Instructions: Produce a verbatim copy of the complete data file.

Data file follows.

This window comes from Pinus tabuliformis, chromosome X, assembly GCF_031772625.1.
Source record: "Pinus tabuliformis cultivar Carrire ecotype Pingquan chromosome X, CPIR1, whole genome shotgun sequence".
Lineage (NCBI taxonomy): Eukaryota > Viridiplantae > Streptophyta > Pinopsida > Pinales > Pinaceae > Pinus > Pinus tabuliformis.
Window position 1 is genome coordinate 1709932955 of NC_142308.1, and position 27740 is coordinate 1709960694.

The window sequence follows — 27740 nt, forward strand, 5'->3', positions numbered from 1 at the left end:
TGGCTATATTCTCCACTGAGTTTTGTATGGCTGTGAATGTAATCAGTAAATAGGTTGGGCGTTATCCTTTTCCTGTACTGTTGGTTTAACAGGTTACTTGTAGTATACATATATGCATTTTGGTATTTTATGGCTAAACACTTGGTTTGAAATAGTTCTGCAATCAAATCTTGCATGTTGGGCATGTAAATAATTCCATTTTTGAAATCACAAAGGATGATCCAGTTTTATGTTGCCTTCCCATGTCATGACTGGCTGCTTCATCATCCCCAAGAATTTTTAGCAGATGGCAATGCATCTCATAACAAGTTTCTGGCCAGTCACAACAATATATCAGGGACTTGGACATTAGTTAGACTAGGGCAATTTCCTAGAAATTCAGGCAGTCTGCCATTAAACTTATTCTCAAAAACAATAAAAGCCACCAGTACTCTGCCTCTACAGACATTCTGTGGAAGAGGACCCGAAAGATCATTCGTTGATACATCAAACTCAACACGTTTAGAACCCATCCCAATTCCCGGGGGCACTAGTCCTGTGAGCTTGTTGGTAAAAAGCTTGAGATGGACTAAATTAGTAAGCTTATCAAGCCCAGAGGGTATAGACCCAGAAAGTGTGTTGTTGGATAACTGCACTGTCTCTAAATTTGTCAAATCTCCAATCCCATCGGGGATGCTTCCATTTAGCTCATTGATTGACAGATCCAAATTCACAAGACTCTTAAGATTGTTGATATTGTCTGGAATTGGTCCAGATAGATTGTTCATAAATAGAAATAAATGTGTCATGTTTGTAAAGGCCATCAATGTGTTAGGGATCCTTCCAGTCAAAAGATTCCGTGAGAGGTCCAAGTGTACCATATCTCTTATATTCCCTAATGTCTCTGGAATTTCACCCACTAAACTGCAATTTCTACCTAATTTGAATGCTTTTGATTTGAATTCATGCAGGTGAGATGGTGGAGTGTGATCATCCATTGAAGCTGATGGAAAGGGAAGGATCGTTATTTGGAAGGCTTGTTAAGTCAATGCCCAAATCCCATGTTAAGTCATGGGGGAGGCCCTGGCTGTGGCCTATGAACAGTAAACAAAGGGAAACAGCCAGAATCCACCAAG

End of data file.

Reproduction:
This window comes from Pinus tabuliformis, chromosome X, assembly GCF_031772625.1.
Source record: "Pinus tabuliformis cultivar Carrire ecotype Pingquan chromosome X, CPIR1, whole genome shotgun sequence".
Lineage (NCBI taxonomy): Eukaryota > Viridiplantae > Streptophyta > Pinopsida > Pinales > Pinaceae > Pinus > Pinus tabuliformis.
Window position 1 is genome coordinate 1709932955 of NC_142308.1, and position 27740 is coordinate 1709960694.

The window sequence follows — 27740 nt, forward strand, 5'->3', positions numbered from 1 at the left end:
TGGCTATATTCTCCACTGAGTTTTGTATGGCTGTGAATGTAATCAGTAAATAGGTTGGGCGTTATCCTTTTCCTGTACTGTTGGTTTAACAGGTTACTTGTAGTATACATATATGCATTTTGGTATTTTATGGCTAAACACTTGGTTTGAAATAGTTCTGCAATCAAATCTTGCATGTTGGGCATGTAAATAATTCCATTTTTGAAATCACAAAGGATGATCCAGTTTTATGTTGCCTTCCCATGTCATGACTGGCTGCTTCATCATCCCCAAGAATTTTTAGCAGATGGCAATGCATCTCATAACAAGTTTCTGGCCAGTCACAACAATATATCAGGGACTTGGACATTAGTTAGACTAGGGCAATTTCCTAGAAATTCAGGCAGTCTGCCATTAAACTTATTCTCAAAAACAATAAAAGCCACCAGTACTCTGCCTCTACAGACATTCTGTGGAAGAGGACCCGAAAGATCATTCGTTGATACATCAAACTCAACACGTTTAGAACCCATCCCAATTCCCGGGGGCACTAGTCCTGTGAGCTTGTTGGTAAAAAGCTTGAGATGGACTAAATTAGTAAGCTTATCAAGCCCAGAGGGTATAGACCCAGAAAGTGTGTTGTTGGATAACTGCACTGTCTCTAAATTTGTCAAATCTCCAATCCCATCGGGGATGCTTCCATTTAGCTCATTGATTGACAGATCCAAATTCACAAGACTCTTAAGATTGTTGATATTGTCTGGAATTGGTCCAGATAGATTGTTCATAAATAGAAATAAATGTGTCATGTTTGTAAAGGCCATCAATGTGTTAGGGATCCTTCCAGTCAAAAGATTCCGTGAGAGGTCCAAGTGTACCATATCTCTTATATTCCCTAATGTCTCTGGAATTTCACCCACTAAACTGCAATTTCTACCTAATTTGAATGCTTTTGATTTGAATTCATGCAGGTGAGATGGTGGAGTGTGATCATCCATTGAAGCTGATGGAAAGGGAAGGATCGTTATTTGGAAGGCTTGTTAAGTCAATGCCCAAATCCCATGTTAAGTCATGGGGGAGGCCCTGGCTGTGGCCTATGAACAGTAAACAAAGGGAAACAGCCAGAATCCACCAAG